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its solution, and they wait with breathless anxiety to know whether this form of government, which has been the admiration of the world, is to be a failure or not. It is the earnest and united prayer of our people, that the same kind Providence which protected us in our colonial struggles, and has attended us thus far in our prosperity and greatness, will so imbue your mind with wisdom, that you may dispel the dark clouds that hang over our political horizon, and thereby secure the return of harmony and fraternal feeling to our now distracted and unhappy country. Again I bid you a cordial welcome to our Capital.”

To this noble greeting Mr. Lincoln responded as follows:

“Gentlemen of the Senate and Citizens of Ohio: It is true, as has been said by the President of the Senate, that very great responsibility rests upon me in the position to which the votes of the American people have called me. I am deeply sensible of that weighty responsibility. I cannot but know, what you all know, that without a name-perhaps without a reason why I should have a name—there has fallen upon me a task such as did not rest upon the Father of his Country. And so feeling I cannot but turn and look for the support without which it will be impossible for me to perform that great task. I turn, then, and look to the American people, and to that God who has never forsaken them.

“ Allusion has been made to the interest felt in relation to the policy of the new administration. In this I have received from some a degree of credit for having kept silence, from others some depreciation. I still think I was right. In the varying and repeatedly shifting scenes of the present, without a precedent which could enable me to judge from the past, it has seemed fitting that before speaking upon the difficulties of the country I should have gained a view of the whole field. To be sure, after all, I would be at liberty to modify and change the course of policy, as future events might make a change necessary.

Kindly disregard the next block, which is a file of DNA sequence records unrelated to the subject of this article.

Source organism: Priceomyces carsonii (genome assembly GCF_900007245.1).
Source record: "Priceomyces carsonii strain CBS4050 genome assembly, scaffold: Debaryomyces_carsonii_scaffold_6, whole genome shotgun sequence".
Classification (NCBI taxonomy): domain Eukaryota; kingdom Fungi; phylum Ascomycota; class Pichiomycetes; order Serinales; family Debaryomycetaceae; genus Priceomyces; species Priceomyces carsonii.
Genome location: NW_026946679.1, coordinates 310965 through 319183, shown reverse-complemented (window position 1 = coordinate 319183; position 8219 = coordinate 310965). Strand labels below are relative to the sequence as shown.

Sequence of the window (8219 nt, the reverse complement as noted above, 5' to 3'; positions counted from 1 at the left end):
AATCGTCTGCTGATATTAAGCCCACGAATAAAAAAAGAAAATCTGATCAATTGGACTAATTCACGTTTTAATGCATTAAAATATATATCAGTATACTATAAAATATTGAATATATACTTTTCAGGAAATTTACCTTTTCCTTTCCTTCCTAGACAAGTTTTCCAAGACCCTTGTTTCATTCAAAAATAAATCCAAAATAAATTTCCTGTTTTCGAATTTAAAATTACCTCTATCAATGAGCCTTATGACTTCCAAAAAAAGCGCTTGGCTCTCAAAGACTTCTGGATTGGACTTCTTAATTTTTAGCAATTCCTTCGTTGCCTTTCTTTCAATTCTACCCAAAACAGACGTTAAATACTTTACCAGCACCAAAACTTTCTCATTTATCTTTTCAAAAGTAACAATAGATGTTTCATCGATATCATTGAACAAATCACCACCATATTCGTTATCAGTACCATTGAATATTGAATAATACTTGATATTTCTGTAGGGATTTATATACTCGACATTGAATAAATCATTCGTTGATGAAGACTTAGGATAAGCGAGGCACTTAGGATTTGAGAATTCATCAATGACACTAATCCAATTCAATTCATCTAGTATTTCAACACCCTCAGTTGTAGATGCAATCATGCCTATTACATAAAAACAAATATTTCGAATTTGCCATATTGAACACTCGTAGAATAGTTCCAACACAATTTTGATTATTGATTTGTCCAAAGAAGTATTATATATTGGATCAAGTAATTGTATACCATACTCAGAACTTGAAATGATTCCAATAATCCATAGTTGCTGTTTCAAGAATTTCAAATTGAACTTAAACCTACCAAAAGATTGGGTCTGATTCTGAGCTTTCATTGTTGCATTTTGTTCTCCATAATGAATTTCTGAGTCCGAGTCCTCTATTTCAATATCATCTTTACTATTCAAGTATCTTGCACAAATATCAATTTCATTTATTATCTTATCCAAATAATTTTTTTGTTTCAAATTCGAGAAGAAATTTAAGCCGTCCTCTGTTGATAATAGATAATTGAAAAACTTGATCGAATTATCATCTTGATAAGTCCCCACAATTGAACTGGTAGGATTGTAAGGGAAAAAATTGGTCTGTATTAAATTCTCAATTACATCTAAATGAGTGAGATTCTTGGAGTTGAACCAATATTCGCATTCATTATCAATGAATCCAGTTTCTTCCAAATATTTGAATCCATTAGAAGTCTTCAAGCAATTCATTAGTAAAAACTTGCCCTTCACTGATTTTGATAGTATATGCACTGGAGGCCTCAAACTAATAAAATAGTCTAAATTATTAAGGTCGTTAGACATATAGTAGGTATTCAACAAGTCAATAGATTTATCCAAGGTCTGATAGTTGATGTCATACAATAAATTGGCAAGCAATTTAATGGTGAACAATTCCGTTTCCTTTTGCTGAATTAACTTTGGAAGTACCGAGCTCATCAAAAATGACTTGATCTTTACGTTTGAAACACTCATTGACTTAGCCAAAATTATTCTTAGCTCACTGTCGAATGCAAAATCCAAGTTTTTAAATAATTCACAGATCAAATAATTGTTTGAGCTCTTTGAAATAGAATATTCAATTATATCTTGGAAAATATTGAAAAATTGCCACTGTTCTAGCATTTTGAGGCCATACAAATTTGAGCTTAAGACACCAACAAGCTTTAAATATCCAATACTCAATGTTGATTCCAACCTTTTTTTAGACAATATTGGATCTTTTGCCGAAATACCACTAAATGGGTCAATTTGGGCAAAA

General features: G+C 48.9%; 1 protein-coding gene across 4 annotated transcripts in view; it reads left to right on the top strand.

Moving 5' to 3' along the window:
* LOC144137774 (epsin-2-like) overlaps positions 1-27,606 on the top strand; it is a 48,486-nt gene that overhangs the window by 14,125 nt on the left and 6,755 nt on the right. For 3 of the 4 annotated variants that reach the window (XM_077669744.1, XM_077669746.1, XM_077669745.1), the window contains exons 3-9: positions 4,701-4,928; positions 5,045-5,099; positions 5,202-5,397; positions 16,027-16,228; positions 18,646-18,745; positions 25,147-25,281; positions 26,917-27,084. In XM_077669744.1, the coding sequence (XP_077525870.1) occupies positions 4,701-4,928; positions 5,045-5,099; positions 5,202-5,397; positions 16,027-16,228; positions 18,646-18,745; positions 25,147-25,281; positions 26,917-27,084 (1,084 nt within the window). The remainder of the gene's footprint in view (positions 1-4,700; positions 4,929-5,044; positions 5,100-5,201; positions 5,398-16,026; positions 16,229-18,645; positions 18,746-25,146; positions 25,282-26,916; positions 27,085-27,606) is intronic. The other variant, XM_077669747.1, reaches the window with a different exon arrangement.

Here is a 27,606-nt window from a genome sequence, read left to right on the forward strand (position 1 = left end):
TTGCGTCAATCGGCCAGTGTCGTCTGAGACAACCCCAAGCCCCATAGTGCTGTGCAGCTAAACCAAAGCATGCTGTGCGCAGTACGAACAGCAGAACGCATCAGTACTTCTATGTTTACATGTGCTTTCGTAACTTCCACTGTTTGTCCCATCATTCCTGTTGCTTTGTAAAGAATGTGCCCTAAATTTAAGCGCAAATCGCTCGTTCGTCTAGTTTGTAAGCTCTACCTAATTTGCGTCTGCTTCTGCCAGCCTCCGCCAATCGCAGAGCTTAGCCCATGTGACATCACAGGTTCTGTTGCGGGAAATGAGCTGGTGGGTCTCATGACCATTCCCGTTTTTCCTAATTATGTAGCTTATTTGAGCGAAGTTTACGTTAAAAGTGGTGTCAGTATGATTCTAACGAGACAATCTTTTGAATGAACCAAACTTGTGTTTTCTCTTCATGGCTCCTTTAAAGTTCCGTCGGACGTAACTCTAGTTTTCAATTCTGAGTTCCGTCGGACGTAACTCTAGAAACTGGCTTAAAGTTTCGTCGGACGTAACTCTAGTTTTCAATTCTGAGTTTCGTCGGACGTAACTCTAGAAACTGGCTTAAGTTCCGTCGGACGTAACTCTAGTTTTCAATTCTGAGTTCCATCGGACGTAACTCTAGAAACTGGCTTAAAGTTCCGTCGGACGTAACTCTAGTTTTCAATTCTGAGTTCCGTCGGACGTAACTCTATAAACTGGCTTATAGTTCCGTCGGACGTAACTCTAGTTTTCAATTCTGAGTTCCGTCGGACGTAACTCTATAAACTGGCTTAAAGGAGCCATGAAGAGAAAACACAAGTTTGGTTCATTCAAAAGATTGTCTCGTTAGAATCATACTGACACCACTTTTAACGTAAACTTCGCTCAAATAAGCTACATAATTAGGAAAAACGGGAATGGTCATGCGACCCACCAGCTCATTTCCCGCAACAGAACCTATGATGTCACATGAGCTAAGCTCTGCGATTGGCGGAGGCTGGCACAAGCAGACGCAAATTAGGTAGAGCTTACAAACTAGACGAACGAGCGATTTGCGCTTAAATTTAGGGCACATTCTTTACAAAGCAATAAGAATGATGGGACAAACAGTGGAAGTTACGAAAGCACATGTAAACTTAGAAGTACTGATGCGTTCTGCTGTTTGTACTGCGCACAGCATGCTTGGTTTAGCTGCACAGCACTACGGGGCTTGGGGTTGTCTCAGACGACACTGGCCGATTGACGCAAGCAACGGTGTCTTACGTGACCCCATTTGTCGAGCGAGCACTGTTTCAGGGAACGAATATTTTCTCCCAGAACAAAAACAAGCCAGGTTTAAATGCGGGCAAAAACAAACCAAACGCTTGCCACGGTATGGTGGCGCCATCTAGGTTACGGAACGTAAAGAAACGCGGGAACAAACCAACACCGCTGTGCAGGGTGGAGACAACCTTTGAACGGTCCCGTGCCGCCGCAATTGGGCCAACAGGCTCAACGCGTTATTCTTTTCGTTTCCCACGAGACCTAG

“ I have not maintained silence from any want of real anxiety. It is a good thing that there is no more than anxiety, for there is nothing going wrong. It is a consoling circumstance that when we look out there is nothing that really hurts anybody. We entertain different views upon political questions, but nobody is suffering anything. This is a most consoling circumstance, and from it I judge that all we want is time and patience, and a reliance on that God who has never forsaken this people."

The reporter for the Ohio State Journal, describing the incidents of the day, says that the impression produced by the President elect was most agreeable. “His great hight,” he continues, “was conspicuous, even in that crowd of goodly men, and lifted him fully in view as he walked up the aisle. When he took the speaker's stand, a better opportunity was afforded to look at the man upon whom more hopes hang than upon any other living. At first, the kindness and amiability of his face strikes you; but as he speaks, the greatness and determination of his nature are apparent. Something in his manner, even more than in his words, told how deeply he was affected by the enthusiasm of the people; and when he appealed to them for encouragement and support, every heart responded with mute assurance of both. There was the simplicity of greatness in his unassuming and confiding manner, that won its way to instant admiration. He looked somewhat worn with travel and the fatigues of popularity, but warmed to the cordiality of his reception.”